By LeaAnne Klentzman
The criminal charges that were filed against a DPS Trooper stemming from an early morning chase in October across three counties have been dropped.
In February of 2011, DPS Trooper Cpl. Andrew Papanos was indicted on one count of aggravated assault and one count of official oppression for his actions at the end of a 73 mile high speed chase from Montgomery County to Fort Bend.
Although it was widely reported that Papanos was indicted, the paperwork was never unsealed so the documents containing the official allegations have never been made public. However, at this week’s Grand Jury, Papanos and his attorney Larry McDougal, and others, were able to present new evidence about the early Halloween morning chase that evidently changed the minds of the Grand Jury. All criminal charges against Papanos were dropped on April 11, 2011.
McDougal said he appreciates the fact that the District Attorney’s Office and the Grand Jury were willing to revisit the incident and listen to new information that had been discovered. Without going into detail, McDougal said it suffices to say that with all the facts before them, the State and Grand Jury saw things in a different light.
Papanos was accused of injuring Ricki Kelley of Montgomery who reportedly fled during a traffic stop which resulted in the long chase across three counties. Reportedly, during the chase Kelley shot at the pursuing officer, drove erratically, eventually slowing along US 59 near Williams Way to let his girlfriend out of the truck; then took off again. At the time of the incident his girlfriend reportedly told police that he was not going to go back to prison. When the chase came to a stop, in west Fort Bend County, Kelley got out of his truck with a shotgun, several deputies fired but never hit him. Papanos is reported to have run up to subdue Kelley using the butt of his shotgun. Kelley was not shot but sustained a head injury which resulted in him being taken to a Houston hospital via air ambulance.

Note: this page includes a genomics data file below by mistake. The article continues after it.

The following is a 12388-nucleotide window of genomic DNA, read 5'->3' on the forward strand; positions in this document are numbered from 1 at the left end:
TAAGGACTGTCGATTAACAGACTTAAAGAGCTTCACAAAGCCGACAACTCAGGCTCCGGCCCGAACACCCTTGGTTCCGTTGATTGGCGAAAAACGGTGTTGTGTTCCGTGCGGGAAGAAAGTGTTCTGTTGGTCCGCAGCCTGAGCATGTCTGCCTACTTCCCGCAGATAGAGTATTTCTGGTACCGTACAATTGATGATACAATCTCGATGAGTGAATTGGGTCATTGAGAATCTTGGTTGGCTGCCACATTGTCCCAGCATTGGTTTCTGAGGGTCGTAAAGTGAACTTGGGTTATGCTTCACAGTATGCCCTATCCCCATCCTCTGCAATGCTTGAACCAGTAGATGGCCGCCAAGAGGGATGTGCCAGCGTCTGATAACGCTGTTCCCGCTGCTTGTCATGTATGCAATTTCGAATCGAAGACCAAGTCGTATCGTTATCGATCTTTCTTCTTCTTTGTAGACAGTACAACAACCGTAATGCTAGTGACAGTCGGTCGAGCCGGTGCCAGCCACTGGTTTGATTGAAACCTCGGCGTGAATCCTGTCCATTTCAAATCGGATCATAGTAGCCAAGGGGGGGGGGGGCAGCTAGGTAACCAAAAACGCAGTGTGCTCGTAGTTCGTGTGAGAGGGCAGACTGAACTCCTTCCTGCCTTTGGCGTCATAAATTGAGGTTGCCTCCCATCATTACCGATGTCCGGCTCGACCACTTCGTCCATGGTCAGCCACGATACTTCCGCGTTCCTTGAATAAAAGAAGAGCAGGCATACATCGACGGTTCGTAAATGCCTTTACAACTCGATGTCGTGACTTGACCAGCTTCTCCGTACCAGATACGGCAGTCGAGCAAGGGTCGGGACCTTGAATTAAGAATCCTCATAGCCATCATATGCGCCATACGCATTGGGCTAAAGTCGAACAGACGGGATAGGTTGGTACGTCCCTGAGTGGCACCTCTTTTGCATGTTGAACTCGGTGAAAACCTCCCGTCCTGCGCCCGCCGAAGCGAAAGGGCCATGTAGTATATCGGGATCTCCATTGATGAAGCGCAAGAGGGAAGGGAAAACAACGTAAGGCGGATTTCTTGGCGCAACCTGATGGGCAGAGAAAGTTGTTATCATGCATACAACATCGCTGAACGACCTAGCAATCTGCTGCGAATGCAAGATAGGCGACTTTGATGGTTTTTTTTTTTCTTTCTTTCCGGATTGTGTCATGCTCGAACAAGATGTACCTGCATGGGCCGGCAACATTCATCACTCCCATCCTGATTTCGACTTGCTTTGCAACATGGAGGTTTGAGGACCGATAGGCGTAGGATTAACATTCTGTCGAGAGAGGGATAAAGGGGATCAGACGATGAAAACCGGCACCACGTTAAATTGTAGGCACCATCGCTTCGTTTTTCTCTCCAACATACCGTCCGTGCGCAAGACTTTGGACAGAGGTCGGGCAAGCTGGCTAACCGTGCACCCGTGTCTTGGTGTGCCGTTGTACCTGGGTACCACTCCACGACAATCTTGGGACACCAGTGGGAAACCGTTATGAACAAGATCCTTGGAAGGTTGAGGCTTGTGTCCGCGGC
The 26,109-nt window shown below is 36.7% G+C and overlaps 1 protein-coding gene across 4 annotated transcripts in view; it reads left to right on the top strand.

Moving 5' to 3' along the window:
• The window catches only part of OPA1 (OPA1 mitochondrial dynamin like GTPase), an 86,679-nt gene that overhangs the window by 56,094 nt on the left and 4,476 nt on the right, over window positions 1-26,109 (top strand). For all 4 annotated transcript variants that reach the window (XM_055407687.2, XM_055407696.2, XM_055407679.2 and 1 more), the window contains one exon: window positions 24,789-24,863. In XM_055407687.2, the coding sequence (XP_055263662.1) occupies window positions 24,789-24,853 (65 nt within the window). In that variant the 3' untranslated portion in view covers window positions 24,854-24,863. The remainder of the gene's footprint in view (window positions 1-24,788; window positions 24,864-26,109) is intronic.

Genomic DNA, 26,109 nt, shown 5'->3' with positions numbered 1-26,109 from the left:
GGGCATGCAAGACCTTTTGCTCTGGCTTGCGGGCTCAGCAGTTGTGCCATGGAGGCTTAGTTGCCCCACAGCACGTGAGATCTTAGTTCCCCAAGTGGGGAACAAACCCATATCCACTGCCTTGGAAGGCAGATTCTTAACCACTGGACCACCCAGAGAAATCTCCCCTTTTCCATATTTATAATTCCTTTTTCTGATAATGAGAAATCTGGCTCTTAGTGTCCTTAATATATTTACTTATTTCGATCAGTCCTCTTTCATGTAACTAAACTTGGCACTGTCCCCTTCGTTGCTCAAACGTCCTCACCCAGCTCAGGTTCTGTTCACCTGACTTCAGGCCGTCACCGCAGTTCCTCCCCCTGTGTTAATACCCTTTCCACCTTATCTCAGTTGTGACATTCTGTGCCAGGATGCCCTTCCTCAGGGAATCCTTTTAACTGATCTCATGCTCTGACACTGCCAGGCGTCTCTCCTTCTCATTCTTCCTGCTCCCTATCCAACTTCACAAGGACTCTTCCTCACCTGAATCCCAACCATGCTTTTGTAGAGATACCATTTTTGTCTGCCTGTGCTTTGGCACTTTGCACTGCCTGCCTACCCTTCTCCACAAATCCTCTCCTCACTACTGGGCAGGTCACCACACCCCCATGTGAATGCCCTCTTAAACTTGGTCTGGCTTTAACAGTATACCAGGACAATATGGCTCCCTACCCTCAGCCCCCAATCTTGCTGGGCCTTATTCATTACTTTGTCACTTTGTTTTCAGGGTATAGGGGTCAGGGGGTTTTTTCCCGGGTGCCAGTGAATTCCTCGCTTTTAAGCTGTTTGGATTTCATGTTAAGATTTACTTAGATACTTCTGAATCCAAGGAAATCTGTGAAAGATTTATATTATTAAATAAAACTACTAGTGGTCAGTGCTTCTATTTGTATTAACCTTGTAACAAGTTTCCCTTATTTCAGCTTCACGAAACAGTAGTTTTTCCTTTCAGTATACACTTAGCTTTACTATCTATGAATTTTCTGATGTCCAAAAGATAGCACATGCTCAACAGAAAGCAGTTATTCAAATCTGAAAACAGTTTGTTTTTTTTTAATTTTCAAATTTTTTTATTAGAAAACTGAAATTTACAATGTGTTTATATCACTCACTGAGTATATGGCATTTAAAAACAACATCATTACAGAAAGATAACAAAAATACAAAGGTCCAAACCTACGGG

Papanos was suspended with pay from the time of the incident until his indictment on February 21, 2011, at which time he was suspended without pay. With the indictment dropped, McDougal said Papanos is expected to return to his career with DPS; he is a 5 year veteran. McDougal also said, “Andrew is a local Fort Bend boy who grew up in Mission Bend, was an Eagle Scout and served in the Army Infantry in Iraq.”
Although criminal charges have been dropped against Papanos, according to federal court dockets, Papanos and DPS have been sued for what is listed as “civil rights – civil rights other” in a suit brought by Kelley.